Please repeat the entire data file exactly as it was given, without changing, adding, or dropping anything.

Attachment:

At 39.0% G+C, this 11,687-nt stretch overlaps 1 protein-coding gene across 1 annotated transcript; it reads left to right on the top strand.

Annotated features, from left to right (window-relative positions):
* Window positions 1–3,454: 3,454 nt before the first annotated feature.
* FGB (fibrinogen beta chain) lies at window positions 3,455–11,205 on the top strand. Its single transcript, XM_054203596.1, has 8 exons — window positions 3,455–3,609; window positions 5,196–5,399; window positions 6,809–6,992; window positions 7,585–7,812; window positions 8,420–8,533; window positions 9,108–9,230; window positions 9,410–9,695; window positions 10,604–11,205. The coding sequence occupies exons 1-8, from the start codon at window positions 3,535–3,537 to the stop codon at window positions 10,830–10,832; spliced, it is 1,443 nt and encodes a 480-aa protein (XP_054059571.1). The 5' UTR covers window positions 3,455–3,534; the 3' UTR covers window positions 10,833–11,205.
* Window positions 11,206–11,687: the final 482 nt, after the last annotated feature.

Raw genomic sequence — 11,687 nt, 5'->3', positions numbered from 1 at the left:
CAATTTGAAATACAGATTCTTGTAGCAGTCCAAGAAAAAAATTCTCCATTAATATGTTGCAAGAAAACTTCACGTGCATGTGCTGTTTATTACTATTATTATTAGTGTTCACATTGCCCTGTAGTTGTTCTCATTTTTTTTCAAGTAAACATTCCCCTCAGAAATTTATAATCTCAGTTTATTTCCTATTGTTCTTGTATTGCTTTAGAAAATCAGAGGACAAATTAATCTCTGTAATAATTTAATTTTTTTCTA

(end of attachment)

At 39.0% G+C, this 11,687-nt stretch overlaps 1 protein-coding gene across 1 annotated transcript; it reads left to right on the top strand.

Annotated features, from left to right (window-relative positions):
* Window positions 1–3,454: 3,454 nt before the first annotated feature.
* FGB (fibrinogen beta chain) lies at window positions 3,455–11,205 on the top strand. Its single transcript, XM_054203596.1, has 8 exons — window positions 3,455–3,609; window positions 5,196–5,399; window positions 6,809–6,992; window positions 7,585–7,812; window positions 8,420–8,533; window positions 9,108–9,230; window positions 9,410–9,695; window positions 10,604–11,205. The coding sequence occupies exons 1-8, from the start codon at window positions 3,535–3,537 to the stop codon at window positions 10,830–10,832; spliced, it is 1,443 nt and encodes a 480-aa protein (XP_054059571.1). The 5' UTR covers window positions 3,455–3,534; the 3' UTR covers window positions 10,833–11,205.
* Window positions 11,206–11,687: the final 482 nt, after the last annotated feature.

Raw genomic sequence — 11,687 nt, 5'->3', positions numbered from 1 at the left:
CAATTTGAAATACAGATTCTTGTAGCAGTCCAAGAAAAAAATTCTCCATTAATATGTTGCAAGAAAACTTCACGTGCATGTGCTGTTTATTACTATTATTATTAGTGTTCACATTGCCCTGTAGTTGTTCTCATTTTTTTTCAAGTAAACATTCCCCTCAGAAATTTATAATCTCAGTTTATTTCCTATTGTTCTTGTATTGCTTTAGAAAATCAGAGGACAAATTAATCTCTGTAATAATTTAATTTTTTTCTA